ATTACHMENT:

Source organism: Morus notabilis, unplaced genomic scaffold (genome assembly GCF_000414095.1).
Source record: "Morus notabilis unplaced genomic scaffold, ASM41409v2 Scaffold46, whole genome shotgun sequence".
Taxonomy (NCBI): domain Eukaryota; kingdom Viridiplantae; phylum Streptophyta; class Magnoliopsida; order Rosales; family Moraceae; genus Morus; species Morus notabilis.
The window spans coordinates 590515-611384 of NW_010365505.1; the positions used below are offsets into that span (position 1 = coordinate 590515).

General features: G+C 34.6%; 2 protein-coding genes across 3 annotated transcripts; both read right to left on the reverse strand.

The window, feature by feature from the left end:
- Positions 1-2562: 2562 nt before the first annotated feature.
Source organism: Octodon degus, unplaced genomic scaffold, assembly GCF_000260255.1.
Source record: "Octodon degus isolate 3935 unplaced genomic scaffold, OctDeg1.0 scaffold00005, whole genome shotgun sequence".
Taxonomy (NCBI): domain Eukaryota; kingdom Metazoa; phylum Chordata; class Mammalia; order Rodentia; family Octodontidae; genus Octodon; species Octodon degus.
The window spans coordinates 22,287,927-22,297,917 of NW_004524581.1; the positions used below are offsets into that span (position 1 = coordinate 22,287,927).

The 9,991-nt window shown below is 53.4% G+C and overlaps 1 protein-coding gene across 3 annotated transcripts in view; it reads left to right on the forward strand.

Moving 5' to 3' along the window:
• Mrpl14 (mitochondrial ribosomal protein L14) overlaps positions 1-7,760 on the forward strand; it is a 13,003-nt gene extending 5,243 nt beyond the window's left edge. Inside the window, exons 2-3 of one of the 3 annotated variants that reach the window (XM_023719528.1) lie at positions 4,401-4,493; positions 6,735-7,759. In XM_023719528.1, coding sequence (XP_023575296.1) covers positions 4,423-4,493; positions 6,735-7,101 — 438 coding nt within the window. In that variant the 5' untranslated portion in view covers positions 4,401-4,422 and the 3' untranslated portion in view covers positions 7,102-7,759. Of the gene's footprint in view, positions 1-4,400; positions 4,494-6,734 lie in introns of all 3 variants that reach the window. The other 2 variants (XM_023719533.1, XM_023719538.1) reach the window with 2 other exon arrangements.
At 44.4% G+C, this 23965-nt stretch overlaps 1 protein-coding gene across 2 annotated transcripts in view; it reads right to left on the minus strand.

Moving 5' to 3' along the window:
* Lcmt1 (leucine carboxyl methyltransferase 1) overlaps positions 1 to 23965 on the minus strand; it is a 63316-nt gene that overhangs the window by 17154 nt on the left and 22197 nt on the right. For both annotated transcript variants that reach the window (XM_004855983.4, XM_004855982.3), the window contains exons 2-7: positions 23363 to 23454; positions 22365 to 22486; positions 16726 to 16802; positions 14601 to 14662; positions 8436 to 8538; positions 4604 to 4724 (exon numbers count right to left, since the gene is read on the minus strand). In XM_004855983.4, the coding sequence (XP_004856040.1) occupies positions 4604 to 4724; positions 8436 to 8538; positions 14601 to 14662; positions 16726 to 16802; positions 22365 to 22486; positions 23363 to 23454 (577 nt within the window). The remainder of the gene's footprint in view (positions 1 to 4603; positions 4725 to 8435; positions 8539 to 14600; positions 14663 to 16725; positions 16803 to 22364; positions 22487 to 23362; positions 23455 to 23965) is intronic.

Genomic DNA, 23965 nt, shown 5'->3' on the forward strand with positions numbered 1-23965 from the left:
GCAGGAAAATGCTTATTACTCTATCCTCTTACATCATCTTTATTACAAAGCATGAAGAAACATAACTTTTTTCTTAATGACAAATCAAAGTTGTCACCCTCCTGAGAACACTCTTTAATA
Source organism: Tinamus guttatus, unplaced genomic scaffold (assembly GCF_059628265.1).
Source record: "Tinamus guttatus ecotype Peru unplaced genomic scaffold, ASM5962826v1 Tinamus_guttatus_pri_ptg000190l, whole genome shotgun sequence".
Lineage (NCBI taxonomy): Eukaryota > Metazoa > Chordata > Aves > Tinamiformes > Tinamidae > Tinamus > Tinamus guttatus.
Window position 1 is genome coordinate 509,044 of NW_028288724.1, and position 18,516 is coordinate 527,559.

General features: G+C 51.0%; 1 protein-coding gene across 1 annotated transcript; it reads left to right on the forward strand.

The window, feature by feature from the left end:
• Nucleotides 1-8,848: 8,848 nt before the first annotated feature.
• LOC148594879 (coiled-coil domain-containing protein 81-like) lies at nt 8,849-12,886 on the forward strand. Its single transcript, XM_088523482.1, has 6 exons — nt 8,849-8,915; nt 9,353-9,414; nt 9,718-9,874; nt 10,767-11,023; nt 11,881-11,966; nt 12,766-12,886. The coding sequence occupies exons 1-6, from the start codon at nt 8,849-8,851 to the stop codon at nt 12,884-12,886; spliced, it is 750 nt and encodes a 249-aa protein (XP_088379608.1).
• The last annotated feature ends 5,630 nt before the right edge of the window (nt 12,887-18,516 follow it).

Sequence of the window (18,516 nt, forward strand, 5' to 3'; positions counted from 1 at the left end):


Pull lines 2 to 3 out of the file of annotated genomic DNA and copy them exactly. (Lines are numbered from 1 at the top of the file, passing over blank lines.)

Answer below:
Source record: "Morus notabilis unplaced genomic scaffold, ASM41409v2 Scaffold46, whole genome shotgun sequence".
Taxonomy (NCBI): domain Eukaryota; kingdom Viridiplantae; phylum Streptophyta; class Magnoliopsida; order Rosales; family Moraceae; genus Morus; species Morus notabilis.